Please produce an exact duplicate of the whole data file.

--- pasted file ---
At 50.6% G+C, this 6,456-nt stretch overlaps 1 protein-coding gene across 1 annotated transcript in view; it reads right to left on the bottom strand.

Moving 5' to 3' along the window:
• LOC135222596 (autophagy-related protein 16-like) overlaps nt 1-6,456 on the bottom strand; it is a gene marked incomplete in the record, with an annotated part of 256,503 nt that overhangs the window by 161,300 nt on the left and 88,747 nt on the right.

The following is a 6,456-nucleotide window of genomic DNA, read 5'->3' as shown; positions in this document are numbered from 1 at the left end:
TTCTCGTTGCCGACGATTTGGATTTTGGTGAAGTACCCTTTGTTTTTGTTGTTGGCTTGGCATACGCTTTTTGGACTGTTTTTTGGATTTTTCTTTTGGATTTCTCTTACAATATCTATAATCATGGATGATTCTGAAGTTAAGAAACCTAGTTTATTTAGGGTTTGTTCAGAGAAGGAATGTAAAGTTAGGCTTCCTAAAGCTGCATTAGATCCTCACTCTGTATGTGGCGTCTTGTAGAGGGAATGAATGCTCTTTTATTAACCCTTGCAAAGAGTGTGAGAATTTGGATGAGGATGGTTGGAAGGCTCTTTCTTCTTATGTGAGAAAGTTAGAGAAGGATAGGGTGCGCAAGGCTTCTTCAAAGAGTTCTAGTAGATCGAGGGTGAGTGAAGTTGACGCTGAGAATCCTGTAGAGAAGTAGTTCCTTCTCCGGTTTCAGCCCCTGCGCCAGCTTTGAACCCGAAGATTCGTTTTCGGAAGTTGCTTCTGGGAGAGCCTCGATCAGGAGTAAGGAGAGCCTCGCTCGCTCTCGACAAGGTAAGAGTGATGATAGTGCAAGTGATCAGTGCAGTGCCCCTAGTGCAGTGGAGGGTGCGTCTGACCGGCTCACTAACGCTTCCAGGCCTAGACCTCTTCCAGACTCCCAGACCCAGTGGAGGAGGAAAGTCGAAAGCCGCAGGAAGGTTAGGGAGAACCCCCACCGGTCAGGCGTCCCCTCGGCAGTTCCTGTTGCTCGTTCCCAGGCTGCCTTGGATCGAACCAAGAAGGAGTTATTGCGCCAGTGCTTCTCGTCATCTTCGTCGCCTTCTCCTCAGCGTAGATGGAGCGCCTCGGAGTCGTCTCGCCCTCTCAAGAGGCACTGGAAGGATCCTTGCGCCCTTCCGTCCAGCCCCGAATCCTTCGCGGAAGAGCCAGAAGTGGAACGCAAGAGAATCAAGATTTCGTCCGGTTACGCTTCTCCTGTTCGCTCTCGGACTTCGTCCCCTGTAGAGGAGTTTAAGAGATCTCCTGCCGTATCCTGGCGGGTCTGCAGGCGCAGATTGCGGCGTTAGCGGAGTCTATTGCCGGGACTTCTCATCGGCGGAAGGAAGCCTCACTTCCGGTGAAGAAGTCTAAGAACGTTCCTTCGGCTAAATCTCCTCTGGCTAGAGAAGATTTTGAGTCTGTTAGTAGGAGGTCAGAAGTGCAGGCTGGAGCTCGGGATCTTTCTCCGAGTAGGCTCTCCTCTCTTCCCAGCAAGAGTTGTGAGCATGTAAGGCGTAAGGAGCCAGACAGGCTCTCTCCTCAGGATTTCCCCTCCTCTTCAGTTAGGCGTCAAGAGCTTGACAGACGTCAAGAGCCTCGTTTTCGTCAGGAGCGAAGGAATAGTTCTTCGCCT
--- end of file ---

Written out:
At 50.6% G+C, this 6,456-nt stretch overlaps 1 protein-coding gene across 1 annotated transcript in view; it reads right to left on the bottom strand.

Moving 5' to 3' along the window:
• LOC135222596 (autophagy-related protein 16-like) overlaps nt 1-6,456 on the bottom strand; it is a gene marked incomplete in the record, with an annotated part of 256,503 nt that overhangs the window by 161,300 nt on the left and 88,747 nt on the right.

The following is a 6,456-nucleotide window of genomic DNA, read 5'->3' as shown; positions in this document are numbered from 1 at the left end:
TTCTCGTTGCCGACGATTTGGATTTTGGTGAAGTACCCTTTGTTTTTGTTGTTGGCTTGGCATACGCTTTTTGGACTGTTTTTTGGATTTTTCTTTTGGATTTCTCTTACAATATCTATAATCATGGATGATTCTGAAGTTAAGAAACCTAGTTTATTTAGGGTTTGTTCAGAGAAGGAATGTAAAGTTAGGCTTCCTAAAGCTGCATTAGATCCTCACTCTGTATGTGGCGTCTTGTAGAGGGAATGAATGCTCTTTTATTAACCCTTGCAAAGAGTGTGAGAATTTGGATGAGGATGGTTGGAAGGCTCTTTCTTCTTATGTGAGAAAGTTAGAGAAGGATAGGGTGCGCAAGGCTTCTTCAAAGAGTTCTAGTAGATCGAGGGTGAGTGAAGTTGACGCTGAGAATCCTGTAGAGAAGTAGTTCCTTCTCCGGTTTCAGCCCCTGCGCCAGCTTTGAACCCGAAGATTCGTTTTCGGAAGTTGCTTCTGGGAGAGCCTCGATCAGGAGTAAGGAGAGCCTCGCTCGCTCTCGACAAGGTAAGAGTGATGATAGTGCAAGTGATCAGTGCAGTGCCCCTAGTGCAGTGGAGGGTGCGTCTGACCGGCTCACTAACGCTTCCAGGCCTAGACCTCTTCCAGACTCCCAGACCCAGTGGAGGAGGAAAGTCGAAAGCCGCAGGAAGGTTAGGGAGAACCCCCACCGGTCAGGCGTCCCCTCGGCAGTTCCTGTTGCTCGTTCCCAGGCTGCCTTGGATCGAACCAAGAAGGAGTTATTGCGCCAGTGCTTCTCGTCATCTTCGTCGCCTTCTCCTCAGCGTAGATGGAGCGCCTCGGAGTCGTCTCGCCCTCTCAAGAGGCACTGGAAGGATCCTTGCGCCCTTCCGTCCAGCCCCGAATCCTTCGCGGAAGAGCCAGAAGTGGAACGCAAGAGAATCAAGATTTCGTCCGGTTACGCTTCTCCTGTTCGCTCTCGGACTTCGTCCCCTGTAGAGGAGTTTAAGAGATCTCCTGCCGTATCCTGGCGGGTCTGCAGGCGCAGATTGCGGCGTTAGCGGAGTCTATTGCCGGGACTTCTCATCGGCGGAAGGAAGCCTCACTTCCGGTGAAGAAGTCTAAGAACGTTCCTTCGGCTAAATCTCCTCTGGCTAGAGAAGATTTTGAGTCTGTTAGTAGGAGGTCAGAAGTGCAGGCTGGAGCTCGGGATCTTTCTCCGAGTAGGCTCTCCTCTCTTCCCAGCAAGAGTTGTGAGCATGTAAGGCGTAAGGAGCCAGACAGGCTCTCTCCTCAGGATTTCCCCTCCTCTTCAGTTAGGCGTCAAGAGCTTGACAGACGTCAAGAGCCTCGTTTTCGTCAGGAGCGAAGGAATAGTTCTTCGCCT